6 Reasons Why We Don't Need Fibre-To-The-Premises NBN

Image: NBNCo

Back in 2006, when the first seeds of the NBN were planted by then opposition leader Kim Beazley, we were promised a super fast network. By the time Rudd 1.0 rolled into Canberra, more detail was provided with the promise of optical fibre cables being distributed to almost every house and business in this wide brown land.

But then Rudd 1.0 imploded and by the time Rudd 2.0 was bundled out of office, the Abbott, and now Turnbull, government opted for a multi-technology mix that uses cables laid last century. So, why don't we need FttP?

It's too expensive

One of the primary arguments made by the Liberal Party, when Tony Abbott (The Minister for No) was running the party, was that the original $43B price tag was too expensive.

But recent reports suggest the costs are now closer to $50B using the new multi-technology mix while even NBNCo concedes that the cost of fibre is falling.

In other words, we are now paying more than was originally estimated for a network that is being cobbled together with some fibre, copper, HFC and other technologies.

NBN Hacker: The World's Most Confusing Network Explained

We thought we were going to enjoy 100Mbps of speedy internet access. Then the politicians got involved and we ended up with something of a dog's breakfast - or dog's vomit according to some. So, what are the connectivity options that the NBN will deliver and how do they differ? Let's take a look.

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No one needs 100Mbps

I don't know about your household but I currently have a 100Mbps HFC connection over Telstra Cable (coincidentally, a Telstra technician is currently outside my house surveying the local cables as part of the HFC remediation work that is delaying the NBN rollout in some areas) and it gets plenty of use.

With five kids in the house as well as two adults who work from home a lot of the time, a fast connection is important. And while not everyone needs 100Mbps or more today that will change. As we decouple ourselves from traditional TV we'll only stream more and more content. And as more devices in our houses connect to the Internet there will be more drawdown on the megabits we need.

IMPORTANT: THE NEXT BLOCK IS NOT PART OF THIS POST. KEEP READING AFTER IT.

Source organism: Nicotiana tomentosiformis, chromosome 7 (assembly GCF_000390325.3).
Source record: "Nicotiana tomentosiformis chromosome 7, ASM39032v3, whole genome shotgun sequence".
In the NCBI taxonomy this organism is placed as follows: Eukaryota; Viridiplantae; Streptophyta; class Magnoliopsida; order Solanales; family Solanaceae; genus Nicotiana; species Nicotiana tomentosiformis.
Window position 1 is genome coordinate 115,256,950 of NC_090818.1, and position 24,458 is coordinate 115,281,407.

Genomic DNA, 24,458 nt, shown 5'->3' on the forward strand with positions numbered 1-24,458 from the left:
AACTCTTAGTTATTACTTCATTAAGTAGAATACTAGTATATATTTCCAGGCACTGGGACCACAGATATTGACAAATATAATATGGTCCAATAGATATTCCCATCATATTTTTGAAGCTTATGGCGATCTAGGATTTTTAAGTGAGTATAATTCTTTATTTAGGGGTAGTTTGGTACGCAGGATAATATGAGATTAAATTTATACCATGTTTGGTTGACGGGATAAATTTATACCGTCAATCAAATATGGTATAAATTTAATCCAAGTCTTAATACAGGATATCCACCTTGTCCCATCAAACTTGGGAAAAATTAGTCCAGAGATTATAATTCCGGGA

The neat thing about the NBN is you can choose the connection speed you want. If your needs are simple, just pay for a 12Mbps connection. If you need more, jump to 50Mbps or 100Mbps.

And besides, if no-one really needs 100Mbps, why has the PM had it installed to both his residences?

So, perhaps no-one other than the PM needs it.

The multi-technology mix is "better"

We all know that the NBN, as it was originally envisioned was meant to deliver FttP to most of the country, but not all. There are some areas that are so remote as to make it really uneconomical to run fibre. For those areas, satellite was proposed as the preferred solution.

But now, we have a mix of FttN (fibre to the node) where fibre is delivered to a box where the connection is then distributed to houses using existing copper or HFC cables, as well as satellite, Fibre to the Basement (in buildings where Ethernet of something else is used to get connections to all the apartments or offices) and the lesser known Fibre to the Distribution Point (which will use whatever it can to get from the edge of a property to the house).

The reality is, there are remediation works happening on the HFC network that NBN procured from Telstra, the HFC network from Optus has been scrapped as it's... well, the documents don't officially say crap but that's what they mean, and there have been problems using copper.

With myriad complaints from people saying their NBN connections are unreliable and slower than their old ADSL 2 connections, it's hard to argue that connection over old cables are better than a shiny, new piece of fibre.

In other words, this excuse seems pretty lame.

We don't need it today

Running alongside the "No one needs 100Mbps" argument is we don't need FttP now.

Several years ago, I interviewed the IT director for a major health care network spanning an area of about 300km. That network connected hospitals, clinicians and doctors working in many different places. Some were in large buildings where a basic network connection was relatively easy to deliver while others were doctors working solo from private rooms in small country towns.

The healthcare network management wanted to connect everyone over video-conferncing (this was in the days before FaceTime, Skype, Hangouts and others were in wide use) so the decision was made to deploy a WAN connecting all the sites. But the management didn't want to spend the money to do this right the first time.